I devote this category of posts to a long list of drinks that are very hard to come by unless you really hunt for them. Some of these are going to be one-off bottles that you can only get at a specific time of year. Others might simply be too unusual for common taste and so aren’t stocked by the run of the mill liquor establishment. In many cases the internet can come to the rescue in buying a bottle of a particularly elusive product but the markup for shipping delicate glass bottles makes it expensive for all but the rarest of the rare.
Enter the Cocktail Snob’s favorite topic of conversation- Kina Lillet. Made famous in 1953 by James Bond and Ian Fleming and part of a lost cocktail called the Vesper Martini or simply the Vesper. Kina Lillet is a quinquina, to the layman a liqueur made with quinine, the flavor common in tonic water. So much like the gin and tonic, Lillet would pair well with the botanical flavors in Gin. Unlike simple tonic water Kina Lillet uses a base of white wine and is then blended with herbs and fruit and finally aged in oak casks.
The difficulty comes in that Kina Lillet refers to the product as it was bottled between 1872 and 1987. In ’87 following a series of upgrades and modernizations to their equipment, Lillet rebranded and started a big marketing push and Kina Lillet became Lillet Blanc. There is also a Lillet Rouge and a Lillet Rose. There is some evidence to suggest that the company also changed their formulation at this time making a sweeter drink with less of the quinine bitterness. Other research suggests that it was perhaps Lillet Vermouth and not Kina Lillet which was the drink of choice for making cocktails in post war england but as with many things in cocktail history the truth may never be known.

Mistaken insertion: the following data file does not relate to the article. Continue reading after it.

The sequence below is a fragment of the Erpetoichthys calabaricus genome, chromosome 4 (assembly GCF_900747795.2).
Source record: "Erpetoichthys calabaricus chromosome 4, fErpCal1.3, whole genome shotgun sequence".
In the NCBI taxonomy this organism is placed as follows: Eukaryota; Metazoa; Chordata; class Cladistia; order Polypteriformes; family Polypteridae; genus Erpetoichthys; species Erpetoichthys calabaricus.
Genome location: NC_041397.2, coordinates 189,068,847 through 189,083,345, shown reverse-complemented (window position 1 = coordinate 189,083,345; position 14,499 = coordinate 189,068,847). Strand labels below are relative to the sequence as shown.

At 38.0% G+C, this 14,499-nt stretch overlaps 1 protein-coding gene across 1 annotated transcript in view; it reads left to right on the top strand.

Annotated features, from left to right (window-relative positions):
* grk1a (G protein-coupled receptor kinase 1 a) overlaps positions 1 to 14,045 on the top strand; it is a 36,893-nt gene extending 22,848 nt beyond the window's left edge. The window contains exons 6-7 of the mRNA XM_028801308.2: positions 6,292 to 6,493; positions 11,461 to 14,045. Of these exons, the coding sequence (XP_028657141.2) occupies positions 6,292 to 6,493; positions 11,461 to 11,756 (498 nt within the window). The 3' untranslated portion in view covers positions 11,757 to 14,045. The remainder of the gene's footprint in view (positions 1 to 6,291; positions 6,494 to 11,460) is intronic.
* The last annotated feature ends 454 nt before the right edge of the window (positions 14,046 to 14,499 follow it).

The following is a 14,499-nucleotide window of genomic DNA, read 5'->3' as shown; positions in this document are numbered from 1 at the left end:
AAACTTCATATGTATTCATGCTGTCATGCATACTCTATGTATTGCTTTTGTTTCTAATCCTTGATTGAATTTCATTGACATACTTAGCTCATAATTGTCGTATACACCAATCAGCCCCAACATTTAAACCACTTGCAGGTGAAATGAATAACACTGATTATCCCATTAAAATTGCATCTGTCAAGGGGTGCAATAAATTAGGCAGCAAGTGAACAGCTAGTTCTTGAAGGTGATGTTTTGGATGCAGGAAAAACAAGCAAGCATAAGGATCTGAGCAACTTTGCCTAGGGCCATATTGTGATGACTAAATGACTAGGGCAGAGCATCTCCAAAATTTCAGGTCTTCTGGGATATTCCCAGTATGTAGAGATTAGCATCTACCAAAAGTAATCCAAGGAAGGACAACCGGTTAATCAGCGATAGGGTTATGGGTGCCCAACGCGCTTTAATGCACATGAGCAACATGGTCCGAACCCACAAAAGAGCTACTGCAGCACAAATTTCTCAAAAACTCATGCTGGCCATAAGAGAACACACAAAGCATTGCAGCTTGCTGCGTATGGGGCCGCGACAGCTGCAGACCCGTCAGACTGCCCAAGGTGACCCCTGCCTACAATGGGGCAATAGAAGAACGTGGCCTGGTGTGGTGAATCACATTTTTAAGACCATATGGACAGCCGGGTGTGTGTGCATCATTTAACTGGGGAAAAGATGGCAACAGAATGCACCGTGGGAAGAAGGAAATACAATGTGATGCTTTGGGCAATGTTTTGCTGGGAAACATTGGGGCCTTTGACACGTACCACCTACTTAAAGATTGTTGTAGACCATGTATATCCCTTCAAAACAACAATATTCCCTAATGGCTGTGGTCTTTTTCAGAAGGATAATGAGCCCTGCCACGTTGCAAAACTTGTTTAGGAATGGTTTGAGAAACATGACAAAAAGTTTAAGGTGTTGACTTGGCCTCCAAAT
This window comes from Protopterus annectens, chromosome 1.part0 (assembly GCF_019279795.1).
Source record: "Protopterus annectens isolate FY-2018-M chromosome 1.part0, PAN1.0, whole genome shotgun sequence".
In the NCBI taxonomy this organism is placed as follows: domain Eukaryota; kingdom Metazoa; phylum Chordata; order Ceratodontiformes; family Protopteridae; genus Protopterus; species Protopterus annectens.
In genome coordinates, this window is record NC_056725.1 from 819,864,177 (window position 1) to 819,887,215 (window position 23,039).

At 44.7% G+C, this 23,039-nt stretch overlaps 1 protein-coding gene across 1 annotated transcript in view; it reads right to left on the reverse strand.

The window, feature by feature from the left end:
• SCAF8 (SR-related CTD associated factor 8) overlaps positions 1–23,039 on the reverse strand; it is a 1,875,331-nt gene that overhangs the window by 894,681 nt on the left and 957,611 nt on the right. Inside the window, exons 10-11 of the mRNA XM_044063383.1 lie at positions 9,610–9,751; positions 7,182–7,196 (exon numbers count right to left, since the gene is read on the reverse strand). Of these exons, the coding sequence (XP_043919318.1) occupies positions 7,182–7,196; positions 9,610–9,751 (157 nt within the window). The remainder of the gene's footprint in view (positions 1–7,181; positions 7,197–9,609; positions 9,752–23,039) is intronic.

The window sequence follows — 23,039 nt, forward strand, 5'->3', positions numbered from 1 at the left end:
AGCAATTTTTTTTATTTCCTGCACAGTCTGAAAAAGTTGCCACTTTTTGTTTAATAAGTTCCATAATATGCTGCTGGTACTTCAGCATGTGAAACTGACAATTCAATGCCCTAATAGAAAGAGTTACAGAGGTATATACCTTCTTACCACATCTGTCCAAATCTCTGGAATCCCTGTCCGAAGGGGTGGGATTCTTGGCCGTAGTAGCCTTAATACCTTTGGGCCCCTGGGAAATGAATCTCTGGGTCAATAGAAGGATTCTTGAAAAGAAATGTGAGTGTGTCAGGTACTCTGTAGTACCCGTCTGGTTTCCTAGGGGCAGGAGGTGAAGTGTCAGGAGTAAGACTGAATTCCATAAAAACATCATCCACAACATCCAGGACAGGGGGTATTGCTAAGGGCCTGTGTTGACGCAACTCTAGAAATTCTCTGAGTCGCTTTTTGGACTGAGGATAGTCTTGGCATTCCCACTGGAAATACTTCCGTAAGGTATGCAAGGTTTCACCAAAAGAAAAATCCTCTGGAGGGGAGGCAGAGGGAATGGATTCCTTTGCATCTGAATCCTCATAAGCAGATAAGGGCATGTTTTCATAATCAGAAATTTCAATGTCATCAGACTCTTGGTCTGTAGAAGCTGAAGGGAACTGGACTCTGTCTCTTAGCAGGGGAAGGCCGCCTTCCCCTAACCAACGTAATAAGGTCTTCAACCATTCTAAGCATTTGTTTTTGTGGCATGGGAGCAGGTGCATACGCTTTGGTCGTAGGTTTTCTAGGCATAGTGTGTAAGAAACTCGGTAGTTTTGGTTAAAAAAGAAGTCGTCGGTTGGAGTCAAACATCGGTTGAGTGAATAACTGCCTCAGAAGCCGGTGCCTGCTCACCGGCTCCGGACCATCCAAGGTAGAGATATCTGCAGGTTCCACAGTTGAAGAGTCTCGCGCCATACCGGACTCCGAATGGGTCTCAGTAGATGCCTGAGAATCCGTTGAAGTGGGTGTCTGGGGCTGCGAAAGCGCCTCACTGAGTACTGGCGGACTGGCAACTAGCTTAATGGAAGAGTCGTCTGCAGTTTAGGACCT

For their part the Lillet company line is that the actual recipe for Lillet Blanc is the same as that for Kina Lillet but history seems to disagree with them as it has been noted in some of their own advertisements from the time that the flavor was different.
Savoy Stomp: a blog I’ve recently started following has some notes on the quest for Kina going deeply into the history
For my part I finally found a bottle of Lillet Blanc. It tends to fly under the radar a bit because it is a wine and not a hard liquor. Thus it doesn’t make an appearance in the oregon liquor search. Liquor stores don’t usually carry it, and most of your wine shops haven’t heard of it. Oddly enough I finally found my bottle at the well tended wine section of my local grocery store. An unusual find to be sure but at least I can be assured to finding it when I want it without resorting to the internet.
Tastings to follow on this one as I plan to use it in crafting a drink for a local distillery contest and will be playing around with both it and aviation gin.